Olson recalled that during his visit to Honduras last June, the country’s newly appointed minister of public security announced that the government had been paying as many as 2,000 ghost police officers – cops who didn’t exist.
“The institutions did not even know who was on their payrolls. Worse than that, they only had 64 police officers in four of the most chronically violent states. Either they didn’t know, or they knew but didn’t care,” he said.
He added that two-thirds of Hondurans recently surveyed expect fraud in Sunday’s elections, and that no legal requirements exist to carry out independent audits of campaign financing.
“So if they said they spent $1 million, no one knows how they got that money. The door is so wide open, the mechanisms of control and accountability are not there. One can just expect that this sort of thing is going on,” Olson said.
As for the elections tribunal, Olson said it is weak, and its members are politically affiliated.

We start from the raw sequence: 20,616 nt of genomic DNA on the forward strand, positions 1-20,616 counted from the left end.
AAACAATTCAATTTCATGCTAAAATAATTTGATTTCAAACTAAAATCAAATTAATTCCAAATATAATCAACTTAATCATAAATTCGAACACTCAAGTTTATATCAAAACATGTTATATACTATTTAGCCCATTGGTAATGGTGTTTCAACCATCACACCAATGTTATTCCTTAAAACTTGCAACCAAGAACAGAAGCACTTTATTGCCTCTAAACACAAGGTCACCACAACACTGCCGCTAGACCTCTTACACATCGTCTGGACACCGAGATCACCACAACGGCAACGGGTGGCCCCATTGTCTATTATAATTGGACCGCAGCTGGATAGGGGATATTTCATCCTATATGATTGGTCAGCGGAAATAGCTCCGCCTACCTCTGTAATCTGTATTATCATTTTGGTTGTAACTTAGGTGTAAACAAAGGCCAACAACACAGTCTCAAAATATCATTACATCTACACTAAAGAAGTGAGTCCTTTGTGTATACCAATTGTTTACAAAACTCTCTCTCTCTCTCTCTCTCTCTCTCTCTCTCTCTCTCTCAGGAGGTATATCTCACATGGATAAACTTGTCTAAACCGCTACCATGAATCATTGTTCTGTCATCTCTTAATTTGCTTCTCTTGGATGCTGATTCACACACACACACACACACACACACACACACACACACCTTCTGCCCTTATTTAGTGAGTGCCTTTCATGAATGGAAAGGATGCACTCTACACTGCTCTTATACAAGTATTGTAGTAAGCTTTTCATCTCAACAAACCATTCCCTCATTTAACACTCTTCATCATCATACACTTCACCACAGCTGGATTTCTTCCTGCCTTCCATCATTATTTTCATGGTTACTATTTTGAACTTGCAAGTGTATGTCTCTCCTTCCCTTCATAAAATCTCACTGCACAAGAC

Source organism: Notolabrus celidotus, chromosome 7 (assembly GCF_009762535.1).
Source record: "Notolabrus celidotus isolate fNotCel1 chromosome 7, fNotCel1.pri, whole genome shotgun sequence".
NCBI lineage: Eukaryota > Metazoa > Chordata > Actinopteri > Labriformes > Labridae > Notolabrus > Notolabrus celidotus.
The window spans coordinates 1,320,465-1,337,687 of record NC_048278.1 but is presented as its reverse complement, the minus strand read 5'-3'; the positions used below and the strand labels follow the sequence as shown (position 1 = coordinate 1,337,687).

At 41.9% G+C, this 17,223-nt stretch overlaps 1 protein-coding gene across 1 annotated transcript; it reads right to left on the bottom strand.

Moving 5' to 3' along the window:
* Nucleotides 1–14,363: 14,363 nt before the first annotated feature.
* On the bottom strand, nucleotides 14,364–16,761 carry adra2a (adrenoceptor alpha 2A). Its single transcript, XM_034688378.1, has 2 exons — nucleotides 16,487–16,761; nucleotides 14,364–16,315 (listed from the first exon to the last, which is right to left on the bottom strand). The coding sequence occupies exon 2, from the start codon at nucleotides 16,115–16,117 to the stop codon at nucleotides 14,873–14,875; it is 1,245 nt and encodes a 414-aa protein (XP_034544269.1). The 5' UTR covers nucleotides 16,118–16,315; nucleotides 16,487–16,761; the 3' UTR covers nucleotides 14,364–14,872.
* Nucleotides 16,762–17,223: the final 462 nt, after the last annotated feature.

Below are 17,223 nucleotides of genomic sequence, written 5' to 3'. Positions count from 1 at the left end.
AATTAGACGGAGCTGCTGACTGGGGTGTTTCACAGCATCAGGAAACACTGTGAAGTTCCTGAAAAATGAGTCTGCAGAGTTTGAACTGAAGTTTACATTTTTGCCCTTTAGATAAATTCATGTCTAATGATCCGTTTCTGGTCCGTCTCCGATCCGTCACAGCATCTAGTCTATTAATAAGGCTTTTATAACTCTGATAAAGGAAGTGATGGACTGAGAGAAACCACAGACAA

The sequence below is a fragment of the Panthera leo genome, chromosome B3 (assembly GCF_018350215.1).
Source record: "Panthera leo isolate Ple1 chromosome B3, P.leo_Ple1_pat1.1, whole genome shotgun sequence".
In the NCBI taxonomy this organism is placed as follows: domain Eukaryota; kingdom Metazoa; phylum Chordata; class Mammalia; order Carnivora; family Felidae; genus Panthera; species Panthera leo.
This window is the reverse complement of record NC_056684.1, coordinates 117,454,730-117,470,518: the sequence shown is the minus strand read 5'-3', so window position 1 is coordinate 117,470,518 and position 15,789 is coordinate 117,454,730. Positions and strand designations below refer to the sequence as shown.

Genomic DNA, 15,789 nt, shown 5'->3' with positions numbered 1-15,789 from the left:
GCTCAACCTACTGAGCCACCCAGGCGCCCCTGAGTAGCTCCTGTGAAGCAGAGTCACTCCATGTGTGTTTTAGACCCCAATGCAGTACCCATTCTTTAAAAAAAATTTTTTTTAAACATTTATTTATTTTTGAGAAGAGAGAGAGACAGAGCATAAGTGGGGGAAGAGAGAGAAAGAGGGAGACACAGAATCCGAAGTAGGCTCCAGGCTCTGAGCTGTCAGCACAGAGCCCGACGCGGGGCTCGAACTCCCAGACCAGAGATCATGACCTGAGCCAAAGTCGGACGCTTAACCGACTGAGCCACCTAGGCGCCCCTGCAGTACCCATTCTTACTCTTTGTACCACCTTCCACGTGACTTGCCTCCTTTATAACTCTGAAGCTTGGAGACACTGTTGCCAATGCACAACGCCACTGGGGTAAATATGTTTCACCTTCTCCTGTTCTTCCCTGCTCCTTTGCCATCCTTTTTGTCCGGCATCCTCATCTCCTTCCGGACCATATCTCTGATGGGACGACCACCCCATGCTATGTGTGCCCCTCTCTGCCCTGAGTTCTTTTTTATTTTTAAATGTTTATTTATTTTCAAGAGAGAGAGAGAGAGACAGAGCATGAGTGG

“That does not automatically make them bad, but it calls into question – when push comes to shove – what the outcome might be,” he said.
Humire’s talk focused on dispelling economic myths he said have been promoted by the Zelaya campaign.
One is that more than 400,000 jobs were created during the former president’s term of office. In reality, the agriculture sector employs 39.2 percent of Hondurans yet contributes only 12.8 percent of its gross domestic product.
“They also claimed that public debt dropped under Zelaya’s administration. That’s mostly true, but that’s because of massive spending and social welfare, which further crowded out private capital investment, as depicted by the 18.45 percent lending rate by commercial banks,” he said.
Humire also noted that approximately 670 Honduran doctors remain on strike because the government has not paid their salaries.
Olson said one of the biggest problems with Honduras is that despite the country’s traditional two-party system, nine parties are competing in Sunday’s election. And with no run-off vote, the winner likely will only capture about 32 percent of the total vote.
Said Olson: “While I have a great deal of love for Honduras, I worry that the scenario is potentially dangerous and difficult.”